Photo: Catholic University of Peru no Longer Catholic
After 22 years of conflict between the Vatican and university officials, the Catholic Church has ruled that the Pontifical Catholic University of Peru can no longer call themselves ‘Catholic’ or ‘Pontifical.’ The ruling, announced last week, comes after university officials failed to meet an April deadline demonstrating that the university’s statutes were more in line with the Catholic Church.
The University, founded in 1917 and granted canonical status in 1942, began disputing with the Church in the 1960s after several dissident faculty members became evident and the university changed the school’s bylaws without the Vatican’s approval. Problems continued to worsen when university officials refused Lima’s Cardinal Juan Luis Cipriani a seat on the governing board. In 2011, after a visit to the university, school officials agreed to align their statutes to the church if the church was not allowed as governing members of the board. The Church, however refused this proposal.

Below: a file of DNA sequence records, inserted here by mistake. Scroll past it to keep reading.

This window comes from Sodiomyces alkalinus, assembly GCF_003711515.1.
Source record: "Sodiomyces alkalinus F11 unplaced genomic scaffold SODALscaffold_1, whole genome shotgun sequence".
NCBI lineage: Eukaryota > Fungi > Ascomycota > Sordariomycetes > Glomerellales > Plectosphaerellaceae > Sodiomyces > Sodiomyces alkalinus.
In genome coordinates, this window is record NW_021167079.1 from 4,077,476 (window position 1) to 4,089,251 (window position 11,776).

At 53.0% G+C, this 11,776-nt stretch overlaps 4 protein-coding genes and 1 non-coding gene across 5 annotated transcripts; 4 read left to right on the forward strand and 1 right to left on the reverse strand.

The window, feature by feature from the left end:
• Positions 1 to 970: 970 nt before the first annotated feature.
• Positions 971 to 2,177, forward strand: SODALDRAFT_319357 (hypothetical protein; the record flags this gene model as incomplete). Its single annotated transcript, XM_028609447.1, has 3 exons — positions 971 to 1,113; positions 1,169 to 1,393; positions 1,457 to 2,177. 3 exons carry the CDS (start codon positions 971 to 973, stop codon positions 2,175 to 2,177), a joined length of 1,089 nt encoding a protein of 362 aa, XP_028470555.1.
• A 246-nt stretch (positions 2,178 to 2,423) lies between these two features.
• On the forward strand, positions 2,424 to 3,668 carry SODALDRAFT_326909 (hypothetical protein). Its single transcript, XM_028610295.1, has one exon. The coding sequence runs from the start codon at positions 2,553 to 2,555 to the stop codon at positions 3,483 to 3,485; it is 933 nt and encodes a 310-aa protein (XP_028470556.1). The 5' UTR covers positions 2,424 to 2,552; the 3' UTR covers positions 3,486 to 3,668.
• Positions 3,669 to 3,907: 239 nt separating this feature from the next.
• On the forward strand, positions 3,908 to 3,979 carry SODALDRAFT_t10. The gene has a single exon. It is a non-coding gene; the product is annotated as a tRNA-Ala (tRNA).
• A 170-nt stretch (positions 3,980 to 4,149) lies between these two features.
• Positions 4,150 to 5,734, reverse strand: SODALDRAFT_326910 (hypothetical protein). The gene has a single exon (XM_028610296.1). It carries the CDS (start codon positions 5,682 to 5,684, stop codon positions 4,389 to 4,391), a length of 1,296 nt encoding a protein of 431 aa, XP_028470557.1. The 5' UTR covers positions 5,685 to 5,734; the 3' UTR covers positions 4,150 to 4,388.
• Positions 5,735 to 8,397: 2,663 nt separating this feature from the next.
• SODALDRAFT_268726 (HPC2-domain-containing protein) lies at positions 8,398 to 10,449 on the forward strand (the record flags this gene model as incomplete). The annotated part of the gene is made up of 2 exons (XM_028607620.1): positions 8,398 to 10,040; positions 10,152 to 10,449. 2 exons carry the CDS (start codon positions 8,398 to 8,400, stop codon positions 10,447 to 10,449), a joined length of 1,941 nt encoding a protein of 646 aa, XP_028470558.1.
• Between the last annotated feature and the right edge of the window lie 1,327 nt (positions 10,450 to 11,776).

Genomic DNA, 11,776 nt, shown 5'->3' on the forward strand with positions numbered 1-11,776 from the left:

Although the Vatican stated in their announcement that they plan to monitor the situation and hopes the university begins to reconsider their decisions, it is apparent that university officials will not be bullied. Marcial Rubio, the university’s chancellor stated after the announcement, “Pontifical University of Peru is our official name, under with we are recognized nationally and internationally.”
Yet, it is not clear if university officials will be able to win this ‘battle’ with the Church. The donor who originally provided the land for the university stated that if the school ever lost this status, the land would be turned over to the Archdiocese of Lima. It is unclear if the archdiocese will follow through with this stipulation.